Gov. Gavin Newsom says the sewage crisis at the U.S.-Mexico border does not qualify as an emergency under state statute and that is why he has not issued a declaration. So members of the California Coastal Commission, following a visit Wednesday to the South Bay area affected by the ongoing toxic pollution, agreed to consider asking President Joe Biden to proclaim one.
It was awesome to see so many local elected officials finally have their “aha!” moment on the South Bay sewage nightmare in June and complain so loudly and uniformly that the federal government’s response has been woefully inadequate. But any inclination to start handing out kudos should be tempered by a reality that in retrospect seems unfathomable: For years, many of these same leaders essentially accepted broken Tijuana sewage infrastructure constantly fouling our coast from the Mexican border to Coronado.
The Hermits Peak-Calf Canyon fire last year burned more than 340,000 acres in northern New Mexico, leaving the air smoky, the land barren and water systems clogged with ash. To this day, water pollution continues to put the health of more than 13,000 residents of Las Vegas, New Mexico, at risk.
It’s been more than 550 days since the ocean water at Imperial Beach has been safe for swimmers and surfers.
Between wastewater treatment plant repairs and expansions, there’s a lot of work that needs to be done, but city leaders say all hands on deck are needed to make progress.
Board of Supervisors Chair Nora Vargas and Vice Chair Terra Lawson-Remer are asking the board to declare a local state of emergency over cross-border pollution that has fouled San Diego beaches, in hopes of to expediting cleanup and prompting a federal emergency declaration.
Imperial Beach urgently needs federal funding to put an end to the Tijuana River’s ongoing sewage spill that’s kept portions of the city’s beaches closed, Mayor Paloma Aguirre wrote in a letter to the White House.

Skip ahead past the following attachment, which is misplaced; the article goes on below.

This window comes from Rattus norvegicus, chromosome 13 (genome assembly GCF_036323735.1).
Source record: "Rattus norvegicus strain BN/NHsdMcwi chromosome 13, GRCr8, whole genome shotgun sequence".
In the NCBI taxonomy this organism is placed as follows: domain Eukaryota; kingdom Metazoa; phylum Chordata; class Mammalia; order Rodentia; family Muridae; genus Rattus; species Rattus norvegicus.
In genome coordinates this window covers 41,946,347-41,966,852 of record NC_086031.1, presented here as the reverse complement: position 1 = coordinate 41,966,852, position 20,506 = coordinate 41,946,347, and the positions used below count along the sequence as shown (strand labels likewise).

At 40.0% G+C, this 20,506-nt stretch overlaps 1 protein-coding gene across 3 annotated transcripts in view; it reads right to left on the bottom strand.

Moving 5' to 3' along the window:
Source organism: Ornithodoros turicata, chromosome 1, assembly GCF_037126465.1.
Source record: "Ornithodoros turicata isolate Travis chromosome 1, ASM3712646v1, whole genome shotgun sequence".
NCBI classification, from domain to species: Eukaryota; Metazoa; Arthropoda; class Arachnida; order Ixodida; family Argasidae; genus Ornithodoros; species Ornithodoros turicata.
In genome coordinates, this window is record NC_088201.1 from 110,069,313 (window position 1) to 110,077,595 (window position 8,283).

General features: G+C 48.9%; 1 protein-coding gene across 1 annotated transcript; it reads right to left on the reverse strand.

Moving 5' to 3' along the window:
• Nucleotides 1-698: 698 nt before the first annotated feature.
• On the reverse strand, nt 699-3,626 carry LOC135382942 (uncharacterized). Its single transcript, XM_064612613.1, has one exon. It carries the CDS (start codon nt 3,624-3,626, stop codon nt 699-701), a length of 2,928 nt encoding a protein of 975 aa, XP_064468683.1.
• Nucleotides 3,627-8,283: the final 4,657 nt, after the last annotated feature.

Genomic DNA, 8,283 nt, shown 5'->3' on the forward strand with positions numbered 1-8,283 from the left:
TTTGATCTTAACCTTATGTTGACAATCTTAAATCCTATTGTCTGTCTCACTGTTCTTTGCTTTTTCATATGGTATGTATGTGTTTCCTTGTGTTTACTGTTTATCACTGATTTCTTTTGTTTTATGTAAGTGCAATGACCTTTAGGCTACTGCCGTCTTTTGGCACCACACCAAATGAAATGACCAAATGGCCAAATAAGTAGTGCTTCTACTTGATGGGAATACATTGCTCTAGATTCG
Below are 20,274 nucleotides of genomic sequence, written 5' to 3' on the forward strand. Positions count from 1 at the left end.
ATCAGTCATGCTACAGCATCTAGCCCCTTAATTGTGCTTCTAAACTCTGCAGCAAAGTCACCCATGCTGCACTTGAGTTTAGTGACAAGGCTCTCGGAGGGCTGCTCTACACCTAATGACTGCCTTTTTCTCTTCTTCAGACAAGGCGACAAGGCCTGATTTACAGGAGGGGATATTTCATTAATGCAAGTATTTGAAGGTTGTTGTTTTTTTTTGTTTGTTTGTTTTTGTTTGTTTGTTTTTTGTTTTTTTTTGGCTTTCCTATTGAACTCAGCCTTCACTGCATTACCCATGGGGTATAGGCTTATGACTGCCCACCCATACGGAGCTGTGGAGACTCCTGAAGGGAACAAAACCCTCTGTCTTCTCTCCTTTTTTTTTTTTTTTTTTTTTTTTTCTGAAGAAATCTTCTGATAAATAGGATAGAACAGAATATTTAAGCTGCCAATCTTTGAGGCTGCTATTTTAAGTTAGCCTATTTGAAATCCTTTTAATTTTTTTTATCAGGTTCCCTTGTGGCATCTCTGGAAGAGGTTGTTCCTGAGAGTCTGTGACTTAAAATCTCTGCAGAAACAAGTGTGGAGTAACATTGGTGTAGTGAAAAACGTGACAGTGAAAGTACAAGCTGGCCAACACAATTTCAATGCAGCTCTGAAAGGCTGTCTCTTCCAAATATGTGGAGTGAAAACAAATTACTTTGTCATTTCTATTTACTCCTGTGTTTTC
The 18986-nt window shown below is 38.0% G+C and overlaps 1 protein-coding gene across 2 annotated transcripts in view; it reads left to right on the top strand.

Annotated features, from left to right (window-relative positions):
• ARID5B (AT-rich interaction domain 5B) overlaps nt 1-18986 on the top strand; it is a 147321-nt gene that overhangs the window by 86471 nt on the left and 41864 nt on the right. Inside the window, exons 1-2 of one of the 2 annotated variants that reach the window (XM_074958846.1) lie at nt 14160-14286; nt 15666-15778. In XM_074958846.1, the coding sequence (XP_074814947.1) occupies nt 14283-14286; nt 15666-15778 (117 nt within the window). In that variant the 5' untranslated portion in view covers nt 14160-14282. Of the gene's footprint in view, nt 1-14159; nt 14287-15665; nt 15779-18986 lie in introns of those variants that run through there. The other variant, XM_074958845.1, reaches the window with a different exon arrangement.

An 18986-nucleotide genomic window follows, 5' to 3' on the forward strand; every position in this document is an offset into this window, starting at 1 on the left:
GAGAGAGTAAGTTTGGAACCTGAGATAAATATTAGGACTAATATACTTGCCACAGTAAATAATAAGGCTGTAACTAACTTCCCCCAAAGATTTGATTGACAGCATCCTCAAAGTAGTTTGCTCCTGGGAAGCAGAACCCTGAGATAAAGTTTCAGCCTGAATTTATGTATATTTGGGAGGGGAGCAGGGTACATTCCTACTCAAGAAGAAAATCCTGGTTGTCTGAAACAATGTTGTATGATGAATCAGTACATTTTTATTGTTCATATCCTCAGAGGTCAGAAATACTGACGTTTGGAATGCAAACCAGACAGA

Seeking a federal state of emergency status for the continued pollution, Mayor Aguirre called on the Biden administration to declare the emergency for the shoreline of Imperial Beach and the Tijuana River Valley. Such a proclamation would expedite funding and projects across federal agencies to tackle the source of the issue.
For more than a decade Imperial Beach has been contaminated with bacteria flowing in from Mexico.
“I don’t feel safe letting my kids go into the water because it’s all polluted, and it’s sad,” said Carla Diaz, a former Imperial Beach resident.
Hungarian writer and poet Sándor Márai published a description of the San Diego-Tijuana region in 1964. His chronicle provides details of the conditions that surround the U.S.-Mexico border. He compares the streets of California packed with automobiles and Tijuana’s dusty, cluttered, noisy avenues. The Tijuana pedestrians were everywhere and the difference caught his attention because seeing a person walking in California was “suspicious.” That’s how the poet makes an urban cross-border description, according to a fragment translated into Spanish by Rafael Muñoz.
The U.S. Environmental Protection Agency (EPA) and U.S. Section of the International Boundary and Water Commission (USIBWC) have released a final environmental impact statement for a set of proposed projects to mitigate transborder water pollution between San Diego and Tijuana.
Congressional staffers who helped craft the landmark Clean Water Act 50 years ago acknowledge they left a big hole in the law — one that’s now blamed for the single largest pollution source in streams, rivers and lakes.
Nonpoint-source pollution — a technocratic term describing pesticides, oil, fertilizers, toxins, sediment and grime that storms wash into waterways from land — still befuddles federal regulators to this day.